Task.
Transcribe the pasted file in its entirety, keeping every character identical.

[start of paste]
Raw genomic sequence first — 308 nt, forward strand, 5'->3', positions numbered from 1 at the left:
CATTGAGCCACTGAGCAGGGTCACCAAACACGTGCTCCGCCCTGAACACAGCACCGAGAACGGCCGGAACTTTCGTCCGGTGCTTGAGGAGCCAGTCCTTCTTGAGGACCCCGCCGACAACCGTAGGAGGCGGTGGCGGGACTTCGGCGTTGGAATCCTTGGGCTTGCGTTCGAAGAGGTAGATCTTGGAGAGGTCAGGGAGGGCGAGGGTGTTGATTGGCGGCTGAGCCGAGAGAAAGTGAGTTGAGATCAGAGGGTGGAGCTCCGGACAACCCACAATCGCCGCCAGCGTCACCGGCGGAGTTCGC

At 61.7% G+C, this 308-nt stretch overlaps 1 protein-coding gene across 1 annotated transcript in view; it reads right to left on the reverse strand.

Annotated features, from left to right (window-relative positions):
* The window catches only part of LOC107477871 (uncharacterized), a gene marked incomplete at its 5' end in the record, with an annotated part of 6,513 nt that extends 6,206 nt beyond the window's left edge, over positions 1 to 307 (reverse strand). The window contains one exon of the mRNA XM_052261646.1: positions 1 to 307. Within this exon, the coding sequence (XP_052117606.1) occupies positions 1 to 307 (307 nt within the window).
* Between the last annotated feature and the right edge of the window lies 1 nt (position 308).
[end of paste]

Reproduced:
Raw genomic sequence first — 308 nt, forward strand, 5'->3', positions numbered from 1 at the left:
CATTGAGCCACTGAGCAGGGTCACCAAACACGTGCTCCGCCCTGAACACAGCACCGAGAACGGCCGGAACTTTCGTCCGGTGCTTGAGGAGCCAGTCCTTCTTGAGGACCCCGCCGACAACCGTAGGAGGCGGTGGCGGGACTTCGGCGTTGGAATCCTTGGGCTTGCGTTCGAAGAGGTAGATCTTGGAGAGGTCAGGGAGGGCGAGGGTGTTGATTGGCGGCTGAGCCGAGAGAAAGTGAGTTGAGATCAGAGGGTGGAGCTCCGGACAACCCACAATCGCCGCCAGCGTCACCGGCGGAGTTCGC

At 61.7% G+C, this 308-nt stretch overlaps 1 protein-coding gene across 1 annotated transcript in view; it reads right to left on the reverse strand.

Annotated features, from left to right (window-relative positions):
* The window catches only part of LOC107477871 (uncharacterized), a gene marked incomplete at its 5' end in the record, with an annotated part of 6,513 nt that extends 6,206 nt beyond the window's left edge, over positions 1 to 307 (reverse strand). The window contains one exon of the mRNA XM_052261646.1: positions 1 to 307. Within this exon, the coding sequence (XP_052117606.1) occupies positions 1 to 307 (307 nt within the window).
* Between the last annotated feature and the right edge of the window lies 1 nt (position 308).